Weekend Wrap-Up

by Tim Briody

May 27, 2018

Hanging by a thread... just like the chances of a sequel.

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I don’t think anyone thought that the opening weekend for Solo: A Star Wars Story would come in, um, so low.

Look, in a year where Black Panther earned $700 million to become the #3 movie of all time, where Infinity War is well on its way to a $650 million total and where six of the ten biggest movies of all time have released in the last three years. we’re inured to the big numbers. We expect it. It doesn’t feel special anymore. It just happens. It’s suddenly much more interesting when it doesn’t. While appears to have been what happens with Solo: A Star Wars Story.

The signs were all there for something to potentially go wrong. Solo is arriving less than six months after The Last Jedi, it’s taking the series out of December, where The Force Awakens, Rogue One and The Last Jedi all thrived; yes, yes, Solo is reclaiming Memorial Day weekend, the original release weekend for the initial trilogy, but we’re in a different box office era now. It’s been less than six months since The Last Jedi, so there was the potential for Star Wars fatigue. Then, in the inside baseball part of it, after almost six months of filming, directors Phil Lord and Christopher Miller were fired for “creative differences,” and Ron Howard was brought in to effectively start from scratch. Then the reviews came in; it’s at a borderline acceptable 71% at Rotten Tomatoes, but that’s a big fall from the previous three films (93%, 85%, 91%).

But still, it’s Star Wars. It’s Han Solo. Everyone loves these films, it can’t miss. Right?

Well, um, no. Solo: A Star Wars Story comes in with an estimated three-day weekend of $83.3 million, with Disney giving it $101 million over four days. That’s…just not a great opening weekend any way you look at it. There’s also still a good possibility Disney is employing some creative math with the estimate, and that the four-day comes in under $100 million. If that happens, it’s a huge disaster and one of the biggest box office stories of the year for all the wrong reasons.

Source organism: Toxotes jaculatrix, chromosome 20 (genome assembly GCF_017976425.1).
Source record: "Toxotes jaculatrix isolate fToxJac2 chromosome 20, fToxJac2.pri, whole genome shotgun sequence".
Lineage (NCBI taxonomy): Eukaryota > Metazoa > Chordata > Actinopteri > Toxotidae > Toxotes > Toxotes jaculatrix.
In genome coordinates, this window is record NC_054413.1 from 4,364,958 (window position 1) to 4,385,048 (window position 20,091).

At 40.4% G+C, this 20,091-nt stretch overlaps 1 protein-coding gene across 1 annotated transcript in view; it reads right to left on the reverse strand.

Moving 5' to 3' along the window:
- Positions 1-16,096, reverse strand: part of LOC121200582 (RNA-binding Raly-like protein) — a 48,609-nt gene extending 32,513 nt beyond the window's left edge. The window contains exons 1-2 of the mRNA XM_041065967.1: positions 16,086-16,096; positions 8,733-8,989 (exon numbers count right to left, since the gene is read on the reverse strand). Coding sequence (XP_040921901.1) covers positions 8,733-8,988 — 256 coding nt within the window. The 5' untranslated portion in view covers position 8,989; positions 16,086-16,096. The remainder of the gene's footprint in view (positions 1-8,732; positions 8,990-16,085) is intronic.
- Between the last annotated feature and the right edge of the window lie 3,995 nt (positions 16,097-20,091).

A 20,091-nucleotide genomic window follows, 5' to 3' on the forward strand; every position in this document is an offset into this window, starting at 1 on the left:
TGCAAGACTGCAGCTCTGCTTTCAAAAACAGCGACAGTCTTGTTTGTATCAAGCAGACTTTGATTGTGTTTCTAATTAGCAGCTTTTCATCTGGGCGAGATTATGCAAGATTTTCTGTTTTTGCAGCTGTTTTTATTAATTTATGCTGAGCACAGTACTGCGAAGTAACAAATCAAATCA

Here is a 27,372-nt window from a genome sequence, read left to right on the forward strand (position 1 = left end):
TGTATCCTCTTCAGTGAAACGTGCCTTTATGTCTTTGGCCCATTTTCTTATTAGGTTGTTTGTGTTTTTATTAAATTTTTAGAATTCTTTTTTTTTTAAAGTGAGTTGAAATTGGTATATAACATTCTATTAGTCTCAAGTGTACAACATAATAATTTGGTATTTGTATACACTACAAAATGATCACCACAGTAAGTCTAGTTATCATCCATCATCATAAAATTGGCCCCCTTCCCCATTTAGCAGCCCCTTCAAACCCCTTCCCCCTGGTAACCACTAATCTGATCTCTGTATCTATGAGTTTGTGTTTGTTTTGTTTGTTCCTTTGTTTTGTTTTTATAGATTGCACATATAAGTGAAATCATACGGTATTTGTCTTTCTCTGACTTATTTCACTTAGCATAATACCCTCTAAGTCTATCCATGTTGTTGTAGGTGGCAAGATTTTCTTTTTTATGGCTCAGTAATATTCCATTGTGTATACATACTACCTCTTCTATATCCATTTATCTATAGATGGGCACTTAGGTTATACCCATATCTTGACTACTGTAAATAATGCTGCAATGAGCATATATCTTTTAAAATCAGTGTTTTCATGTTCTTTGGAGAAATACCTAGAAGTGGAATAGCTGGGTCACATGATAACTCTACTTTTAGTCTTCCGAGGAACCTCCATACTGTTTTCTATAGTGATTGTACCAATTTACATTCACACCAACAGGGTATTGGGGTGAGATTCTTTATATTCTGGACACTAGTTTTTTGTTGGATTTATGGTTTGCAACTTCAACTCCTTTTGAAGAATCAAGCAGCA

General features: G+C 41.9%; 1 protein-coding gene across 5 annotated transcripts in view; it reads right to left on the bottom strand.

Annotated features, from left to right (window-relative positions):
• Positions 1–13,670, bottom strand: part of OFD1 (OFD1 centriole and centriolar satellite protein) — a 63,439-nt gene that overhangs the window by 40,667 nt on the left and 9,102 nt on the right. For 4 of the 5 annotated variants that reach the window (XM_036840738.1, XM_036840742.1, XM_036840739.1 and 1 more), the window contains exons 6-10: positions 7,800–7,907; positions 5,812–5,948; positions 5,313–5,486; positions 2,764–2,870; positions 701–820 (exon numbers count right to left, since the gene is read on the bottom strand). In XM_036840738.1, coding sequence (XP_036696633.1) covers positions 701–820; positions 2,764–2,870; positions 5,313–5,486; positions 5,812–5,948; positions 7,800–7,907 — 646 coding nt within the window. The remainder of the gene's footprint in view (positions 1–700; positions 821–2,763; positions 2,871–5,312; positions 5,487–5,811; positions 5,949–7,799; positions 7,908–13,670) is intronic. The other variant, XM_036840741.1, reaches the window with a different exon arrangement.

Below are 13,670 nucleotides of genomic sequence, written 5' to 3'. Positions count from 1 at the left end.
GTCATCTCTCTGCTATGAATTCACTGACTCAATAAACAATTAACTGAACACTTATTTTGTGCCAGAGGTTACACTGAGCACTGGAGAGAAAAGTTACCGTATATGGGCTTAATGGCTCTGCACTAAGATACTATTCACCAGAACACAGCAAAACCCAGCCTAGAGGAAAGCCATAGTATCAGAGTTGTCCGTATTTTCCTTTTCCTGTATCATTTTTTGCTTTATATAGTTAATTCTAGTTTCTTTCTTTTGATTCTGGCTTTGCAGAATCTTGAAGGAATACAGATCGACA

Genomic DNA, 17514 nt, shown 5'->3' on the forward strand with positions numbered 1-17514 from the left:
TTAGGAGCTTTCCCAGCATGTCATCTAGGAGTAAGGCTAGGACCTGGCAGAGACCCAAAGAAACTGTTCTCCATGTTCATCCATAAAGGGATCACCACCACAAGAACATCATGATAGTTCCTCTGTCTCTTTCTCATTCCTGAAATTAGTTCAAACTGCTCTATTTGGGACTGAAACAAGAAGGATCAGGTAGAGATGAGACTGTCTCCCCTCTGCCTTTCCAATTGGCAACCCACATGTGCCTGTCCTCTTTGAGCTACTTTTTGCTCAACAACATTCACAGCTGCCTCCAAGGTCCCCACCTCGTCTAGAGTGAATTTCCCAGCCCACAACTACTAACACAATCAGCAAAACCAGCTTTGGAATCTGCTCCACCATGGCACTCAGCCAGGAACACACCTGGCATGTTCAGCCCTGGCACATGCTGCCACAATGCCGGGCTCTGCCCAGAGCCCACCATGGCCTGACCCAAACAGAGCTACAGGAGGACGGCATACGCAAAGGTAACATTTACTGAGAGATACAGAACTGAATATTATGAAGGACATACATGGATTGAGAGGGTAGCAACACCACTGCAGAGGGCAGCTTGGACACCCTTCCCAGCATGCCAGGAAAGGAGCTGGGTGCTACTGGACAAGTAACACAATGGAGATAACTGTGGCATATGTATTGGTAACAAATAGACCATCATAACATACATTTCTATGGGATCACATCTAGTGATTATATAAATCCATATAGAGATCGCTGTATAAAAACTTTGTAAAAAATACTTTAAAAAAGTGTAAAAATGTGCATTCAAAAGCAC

As Kim Hollis reported yesterday, Solo began with a Memorial Day weekend record of $14.1 million from Thursday night showings, which when rolled into the Friday box office gave us…$35.6 million. Just a $21.5 million Friday for Solo is an astoundingly poor number. Things clearly didn’t get better on the weekend as the reported estimate dropped over Saturday, from an initial $130 million forecast to a $115 four day weekend to now just barely $100 million. It’s still very, very hard to call a movie that earned $100 million in four days a bomb, but this is as close as you can get to that. Especially with the $250 million price tag thanks to the reshoots.

While the next two weekends are a fairly clear path before The Incredibles 2 in mid-June so there’s a possibility for Solo to find some legs, it’s impossible for it to overcome this start. In fact, as absurd as it was to think this even a few days ago, the possibility exists that Solo’s total domestic box office is less than The Force Awakens’ opening weekend. We’ll let it all shake out over the next week and do some finger pointing next weekend, but there is not a single person at Disney or Lucasfilm that can be happy about this box office performance.